Gonadotropin-releasing hormone (GnRH) agonists have been the mainstay of medical treatment for uterine fibroids.
As discussed in this article on the endocrinology of the uterus, the hourly pulses of the brain hormone GnRH are critical to normal reproductive function; without GnRH, the ovaries and uterus return to the state they were in before puberty. Interfering with the GnRH system shuts down the entire reproductive system, and this mechanism can be used to treat uterine fibroids.
GnRH agonists are the major class of drugs used in the treatment of fibroids and other gynecologic diseases, including endometriosis and polycystic ovaries. An agonist is a substance that acts like the hormone in question. Therefore, GnRH agonists (a key) bind to GnRH receptors (the lock) and act just like GnRH. The difference between GnRH and GnRH agonists is that the latter molecules have been engineered so that the body does not break them down quite as rapidly. Therefore, they are like long-acting GnRH, and their effect on the body is like having natural GnRH around for long periods of time without the critical pulses.
Thus, when a woman takes a GnRH agonist, luteinizing hormone (LH) and follicle-stimulating hormone (FSH) are initially stimulated, which leads to stimulation of estrogen and, in some cases, progesterone, which can lead to a “flare” in symptoms, especially bleeding. Fairly soon after, however, the system shuts down and the levels of LH, FSH, estrogen, and progesterone decrease to the levels that exist before puberty (the down-regulated phase). This is how GnRH agonists function to treat uterine fibroids.
This low-estrogen, low-progesterone state is often incorrectly termed a medical menopause. In menopause the levels of FSH and LH are high, whereas following GnRH-agonist treatment these hormone levels are low. We know that in most women menopause leads to shrinkage of the uterus and no menstrual periods. Therefore, the terminology is useful for indicating what happens, even though it may not accurately describe the hormonal patterns. The first report of using GnRH agonist to treat fibroids was in 1983, and there have been numerous studies since that time. Most women have a reduction in uterine volume between 30 and 60 percent with 3 to 6 months of therapy. Both the fibroid and the normal myometrium undergo shrinkage. Most women will also stop having periods, although some women will have a heavy bleed as the estrogen levels climb during the first, or flare, phase.
Considering this good response, why aren’t GnRH agonists more widely used for the treatment of fibroids? There are several reasons. First, these medications have significant side effects; for this reason, women do not want to take them for long periods. The side effects are exaggerated symptoms of menopause, including hot flashes, difficulty sleeping, muscle aches or pain, and changes in concentration and mood. Just as young women whose ovaries are surgically removed can often have more severe menopause symptoms than a woman who has been gradually transitioning over a number of years, side effects of GnRH-agonist treatment can be severe for some women.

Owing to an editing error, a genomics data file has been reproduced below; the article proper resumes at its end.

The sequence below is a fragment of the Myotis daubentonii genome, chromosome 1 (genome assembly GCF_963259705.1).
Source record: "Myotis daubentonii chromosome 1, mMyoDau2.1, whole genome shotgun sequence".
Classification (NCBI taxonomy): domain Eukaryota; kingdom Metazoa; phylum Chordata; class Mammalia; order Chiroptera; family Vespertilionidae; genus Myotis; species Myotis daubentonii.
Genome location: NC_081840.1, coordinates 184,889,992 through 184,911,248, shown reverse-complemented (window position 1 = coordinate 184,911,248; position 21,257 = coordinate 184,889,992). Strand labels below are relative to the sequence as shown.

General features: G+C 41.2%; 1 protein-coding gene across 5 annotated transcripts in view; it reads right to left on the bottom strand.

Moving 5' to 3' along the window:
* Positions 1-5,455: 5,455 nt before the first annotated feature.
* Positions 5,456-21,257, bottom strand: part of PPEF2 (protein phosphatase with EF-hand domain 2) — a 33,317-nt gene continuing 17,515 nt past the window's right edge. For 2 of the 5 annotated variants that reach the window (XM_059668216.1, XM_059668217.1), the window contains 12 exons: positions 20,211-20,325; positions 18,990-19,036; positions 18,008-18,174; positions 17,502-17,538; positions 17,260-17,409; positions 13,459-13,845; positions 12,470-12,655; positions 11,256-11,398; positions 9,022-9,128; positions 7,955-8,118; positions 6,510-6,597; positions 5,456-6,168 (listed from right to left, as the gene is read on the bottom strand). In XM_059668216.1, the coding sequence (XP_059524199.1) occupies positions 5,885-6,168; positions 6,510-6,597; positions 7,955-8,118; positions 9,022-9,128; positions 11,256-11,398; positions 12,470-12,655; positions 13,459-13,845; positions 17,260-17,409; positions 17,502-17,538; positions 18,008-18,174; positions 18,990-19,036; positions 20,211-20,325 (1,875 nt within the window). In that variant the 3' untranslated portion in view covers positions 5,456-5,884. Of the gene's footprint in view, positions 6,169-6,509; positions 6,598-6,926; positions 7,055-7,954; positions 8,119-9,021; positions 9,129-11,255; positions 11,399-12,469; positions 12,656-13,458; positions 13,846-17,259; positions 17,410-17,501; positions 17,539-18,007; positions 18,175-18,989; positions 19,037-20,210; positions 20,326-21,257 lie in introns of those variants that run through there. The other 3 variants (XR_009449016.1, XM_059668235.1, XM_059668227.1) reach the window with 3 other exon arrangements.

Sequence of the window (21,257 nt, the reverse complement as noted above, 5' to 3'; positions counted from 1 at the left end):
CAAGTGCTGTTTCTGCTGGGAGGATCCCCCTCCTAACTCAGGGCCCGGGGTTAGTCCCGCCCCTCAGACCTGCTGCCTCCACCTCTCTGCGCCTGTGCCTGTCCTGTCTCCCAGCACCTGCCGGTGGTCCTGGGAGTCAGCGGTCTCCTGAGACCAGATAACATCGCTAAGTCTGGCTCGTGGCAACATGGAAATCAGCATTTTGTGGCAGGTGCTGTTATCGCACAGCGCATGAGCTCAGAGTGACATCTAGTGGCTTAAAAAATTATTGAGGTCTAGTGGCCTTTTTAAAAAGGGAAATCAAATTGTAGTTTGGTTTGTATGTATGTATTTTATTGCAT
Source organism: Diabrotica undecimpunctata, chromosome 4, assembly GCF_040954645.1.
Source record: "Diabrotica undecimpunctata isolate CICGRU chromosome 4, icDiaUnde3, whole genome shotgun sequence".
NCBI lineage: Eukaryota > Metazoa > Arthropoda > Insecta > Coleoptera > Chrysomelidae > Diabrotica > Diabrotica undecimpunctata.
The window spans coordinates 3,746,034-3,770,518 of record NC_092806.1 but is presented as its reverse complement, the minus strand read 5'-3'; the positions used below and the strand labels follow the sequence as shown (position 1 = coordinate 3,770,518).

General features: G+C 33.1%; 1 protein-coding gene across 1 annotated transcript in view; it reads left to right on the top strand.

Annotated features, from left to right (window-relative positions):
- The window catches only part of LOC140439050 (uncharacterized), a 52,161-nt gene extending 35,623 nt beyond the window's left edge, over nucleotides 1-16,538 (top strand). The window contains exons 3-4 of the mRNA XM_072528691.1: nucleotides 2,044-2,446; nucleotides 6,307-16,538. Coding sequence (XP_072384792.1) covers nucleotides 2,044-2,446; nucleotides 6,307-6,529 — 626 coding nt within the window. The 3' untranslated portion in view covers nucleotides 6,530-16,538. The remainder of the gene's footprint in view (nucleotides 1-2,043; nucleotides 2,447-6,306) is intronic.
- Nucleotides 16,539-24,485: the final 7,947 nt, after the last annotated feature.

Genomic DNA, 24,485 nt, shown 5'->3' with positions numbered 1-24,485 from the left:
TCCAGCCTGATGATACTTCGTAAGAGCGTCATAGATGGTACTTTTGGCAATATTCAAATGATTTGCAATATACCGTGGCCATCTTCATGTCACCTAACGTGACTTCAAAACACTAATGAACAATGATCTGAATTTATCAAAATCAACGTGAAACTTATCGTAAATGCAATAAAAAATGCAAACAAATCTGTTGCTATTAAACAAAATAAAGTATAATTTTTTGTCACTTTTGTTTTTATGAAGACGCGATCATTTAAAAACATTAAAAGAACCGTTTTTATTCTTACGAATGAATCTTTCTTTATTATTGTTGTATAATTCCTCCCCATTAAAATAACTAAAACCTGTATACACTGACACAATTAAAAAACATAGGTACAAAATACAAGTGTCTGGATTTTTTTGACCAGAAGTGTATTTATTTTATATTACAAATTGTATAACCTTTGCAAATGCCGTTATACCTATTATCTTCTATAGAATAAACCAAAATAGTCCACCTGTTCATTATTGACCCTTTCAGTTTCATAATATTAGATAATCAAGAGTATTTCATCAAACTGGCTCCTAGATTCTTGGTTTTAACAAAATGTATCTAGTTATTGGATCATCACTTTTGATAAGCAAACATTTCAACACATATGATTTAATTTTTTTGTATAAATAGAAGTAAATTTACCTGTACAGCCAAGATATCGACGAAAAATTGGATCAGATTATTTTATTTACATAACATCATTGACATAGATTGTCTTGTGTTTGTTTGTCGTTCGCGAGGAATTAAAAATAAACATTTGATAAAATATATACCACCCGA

Second, even if a woman tolerates these low-estrogen side effects, bone tissue cannot stay strong without estrogen. Like menopausal women, women undergoing long-term GnRH-agonist treatment tend to have accelerated bone loss that can lead to osteoporosis. Therefore, treatment is usually restricted to 6 months or less, or the bone density is actively monitored.
Third, there is no carry-over effect. After GnRH-agonist treatment is stopped, there is a rapid return of symptoms and a rebound of the uterus to its original size, or sometimes bigger. Therefore, unlike some medications, a short-term treatment will not give long-term results. Finally, the expense and inconvenience of long-term medical therapy limit its use.
For all these reasons, although GnRH agonists are very effective medications, they are used now only in preparation for surgery, as a temporizing agent for women with acute medical issues, or for women who are close to menopause.
Many formulations of GnRH agonist are available worldwide. The earliest forms of GnRH agonist were given as daily injections. Daily shots are almost never used for the treatment of fibroids, although they are still widely used as a part of infertility treatments. The daily treatment that is still used for fibroids is the nasal spray Synarel. Most women, however, use a long-acting form of the drug. In the United States, Lupron is available as both a 1-month and a 3-month Depo injection, and Zoladex is a 1-month and a 3-month injectable implant. The only medical therapy for fibroids approved by the Food and Drug Administration (FDA) involves the use of the GnRH agonist Lupron for the presurgical treatment of uterine fibroids to correct anemia in conjunction with iron administration (see this article on abdominal myomectomy).